But it was not simply a matter of producing more sugar, more efficiently, more profitably. Cuban success was very much derived from a strategy of specialization: production for export at the expense of production for consumption, increasingly to the exclusion of other products, eventually to the exclusion of other markets. It was more cost effective to rely on food imports for internal consumption than sacrifice sugar exports for external markets. That the United States could meet these needs, as well as provide Cuba with necessary industrial and manufactured supplies, from comparatively short distances, in relatively short periods of time, and at reasonably low transportation costs, gave Cuban development its distinctive and definitive characteristics.
The capacity of the United States to provide Cuba with the means with which to expand was at least as important as markets in which to expand. Sugar planters were soon alert to the possibilities of innovation and industrial progress; they were especially receptive to the use of new technologies to improve efficiency and increase production. Producers were direct beneficiaries of North American industrial development, and, indeed, the transfer of technology became a normal part of the stock in trade between Cuba and the United States. The logic of the connection was as compelling as it was self-evident. Reduced travel time and lower transportation costs meant that spare parts, repairs, and replacement pieces for North American machinery could be obtained faster and cheaper than for European equipment.
Technological innovation reached Cuba early andeasily, often the instant it became available in the United States. New technology arrived in surges and in succession, often with unexpected results but always with effect. Innovation and renovation became the imperatives driving production, the means, too, by which Cuba was integrated into advanced industrial modes of the North.
Access to technology from the United States served to shape all facets of Cuban economic activity: production strategies no less than transportation systems, commercial relations as well as consumption patterns. Steam power was introduced as early as 1819 and immediately transformed sugar production through improved efficiency and increased exports. Coastwise steamship service arrived in the same year, when entrepreneur Juan O'Farrill bought the "Neptuno in New Orleans and inaugurated weekly passenger and cargo service between Havana and Matanzas, only a decade after the first commercial use of steamships in the North. Additional steamships were subsequently purchased in the United States, and by 1842 a total of six vessels operated along both coasts of Cuba. Scheduled steamship service with the United States commenced in 1836 and by midcentury linked Havana directly with New York, Philadelphia, Baltimore, Mobile, New Orleans, and Key West.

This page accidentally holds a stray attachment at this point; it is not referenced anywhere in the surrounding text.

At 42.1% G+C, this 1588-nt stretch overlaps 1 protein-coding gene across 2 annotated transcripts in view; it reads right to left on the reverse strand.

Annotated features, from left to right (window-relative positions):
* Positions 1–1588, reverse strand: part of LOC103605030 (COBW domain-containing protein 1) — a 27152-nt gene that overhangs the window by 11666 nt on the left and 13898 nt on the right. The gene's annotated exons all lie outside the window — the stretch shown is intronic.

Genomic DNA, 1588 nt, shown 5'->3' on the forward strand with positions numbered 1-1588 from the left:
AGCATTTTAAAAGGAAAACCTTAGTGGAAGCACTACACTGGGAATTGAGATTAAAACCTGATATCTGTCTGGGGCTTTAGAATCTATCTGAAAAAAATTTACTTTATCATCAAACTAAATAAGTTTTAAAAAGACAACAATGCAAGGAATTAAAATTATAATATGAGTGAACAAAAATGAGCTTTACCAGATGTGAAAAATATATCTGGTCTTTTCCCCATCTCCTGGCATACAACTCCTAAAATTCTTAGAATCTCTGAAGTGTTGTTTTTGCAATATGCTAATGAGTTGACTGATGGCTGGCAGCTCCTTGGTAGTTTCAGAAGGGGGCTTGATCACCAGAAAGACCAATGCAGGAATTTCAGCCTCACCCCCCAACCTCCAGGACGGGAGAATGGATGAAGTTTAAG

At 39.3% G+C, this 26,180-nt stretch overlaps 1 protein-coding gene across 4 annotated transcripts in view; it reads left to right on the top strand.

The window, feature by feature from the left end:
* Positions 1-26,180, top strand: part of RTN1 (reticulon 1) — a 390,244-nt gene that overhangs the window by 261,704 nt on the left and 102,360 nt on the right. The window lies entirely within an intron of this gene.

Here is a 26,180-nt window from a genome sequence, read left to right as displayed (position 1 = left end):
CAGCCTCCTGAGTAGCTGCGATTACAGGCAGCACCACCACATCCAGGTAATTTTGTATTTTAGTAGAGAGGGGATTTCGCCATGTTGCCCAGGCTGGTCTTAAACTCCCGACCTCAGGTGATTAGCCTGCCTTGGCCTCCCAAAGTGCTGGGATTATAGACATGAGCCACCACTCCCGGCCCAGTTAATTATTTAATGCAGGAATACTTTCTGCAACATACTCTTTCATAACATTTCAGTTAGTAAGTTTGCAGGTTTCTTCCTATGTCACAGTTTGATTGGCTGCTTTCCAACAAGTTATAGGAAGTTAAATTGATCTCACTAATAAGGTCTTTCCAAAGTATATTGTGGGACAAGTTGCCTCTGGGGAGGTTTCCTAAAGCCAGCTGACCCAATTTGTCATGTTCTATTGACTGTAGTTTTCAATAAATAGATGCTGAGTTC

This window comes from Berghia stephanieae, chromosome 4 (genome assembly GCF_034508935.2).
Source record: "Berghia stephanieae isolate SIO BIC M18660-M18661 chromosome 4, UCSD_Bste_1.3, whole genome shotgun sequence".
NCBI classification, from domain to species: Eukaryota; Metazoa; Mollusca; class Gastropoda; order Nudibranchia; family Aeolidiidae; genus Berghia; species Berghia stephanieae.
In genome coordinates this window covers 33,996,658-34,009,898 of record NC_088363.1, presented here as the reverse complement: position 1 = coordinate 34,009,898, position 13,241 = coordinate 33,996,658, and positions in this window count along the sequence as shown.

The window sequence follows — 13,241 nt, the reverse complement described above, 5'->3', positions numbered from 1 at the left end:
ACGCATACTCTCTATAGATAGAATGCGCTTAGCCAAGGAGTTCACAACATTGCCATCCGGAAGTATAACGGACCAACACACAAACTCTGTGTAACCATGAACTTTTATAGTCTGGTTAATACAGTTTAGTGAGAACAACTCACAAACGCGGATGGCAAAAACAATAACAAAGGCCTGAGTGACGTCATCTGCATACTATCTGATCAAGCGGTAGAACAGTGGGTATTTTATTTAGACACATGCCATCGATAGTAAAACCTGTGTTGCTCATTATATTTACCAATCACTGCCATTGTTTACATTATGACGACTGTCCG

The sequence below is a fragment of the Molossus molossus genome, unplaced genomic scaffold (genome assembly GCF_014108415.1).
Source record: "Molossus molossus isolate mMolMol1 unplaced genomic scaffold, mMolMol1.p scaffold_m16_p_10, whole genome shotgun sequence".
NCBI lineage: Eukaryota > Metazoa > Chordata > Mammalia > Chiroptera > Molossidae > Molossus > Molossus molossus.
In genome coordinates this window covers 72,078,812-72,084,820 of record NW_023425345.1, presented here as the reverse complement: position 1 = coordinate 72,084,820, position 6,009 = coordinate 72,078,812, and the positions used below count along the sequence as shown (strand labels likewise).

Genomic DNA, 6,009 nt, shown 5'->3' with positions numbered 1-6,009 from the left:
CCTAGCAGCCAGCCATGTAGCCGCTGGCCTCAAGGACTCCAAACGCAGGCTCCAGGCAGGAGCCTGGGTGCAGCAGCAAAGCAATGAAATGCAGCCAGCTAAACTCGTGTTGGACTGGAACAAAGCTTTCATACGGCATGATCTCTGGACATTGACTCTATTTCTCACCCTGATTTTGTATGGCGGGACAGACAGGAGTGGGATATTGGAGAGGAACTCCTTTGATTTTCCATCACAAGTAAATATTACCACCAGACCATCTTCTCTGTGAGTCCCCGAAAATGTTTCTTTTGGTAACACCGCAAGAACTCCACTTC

Cuba has long fascinated, mystified, and frustrated Americans. Now, in this sweeping work, Louis A. PÉrez Jr. transforms the way we view Cuba and its relationships with the United States. Drawing from an enormous range of sources, including archival records, oral interviews, and examples from popular culture, PÉrez reveals a powerful web of everyday, bilateral connections between Cuba and the United States. He shows how America's cultural and political forms profoundly influenced Cuba's identity, nationality, and sense of modernity from the early 1850s, when the island was still a Spanish colony, until the revolution that erupted in 1959. In exploring Cuba's encounter with the United States, PÉrez articulates the cultural context for that revolution, tracing it to the country's growing dissatisfaction at not having kept pace with America's own rampant prosperity and modernization.
About the Author
Louis A. PÉrez Jr. is the J. Carlyle Sitterson Professor of History at the University of North Carolina at Chapel Hill. A recipient of a Guggenheim Award, he is also the author of The War of 1898: The United States and Cuba in Historyand Historigraphy and Cuba: Between Reform and Revolution.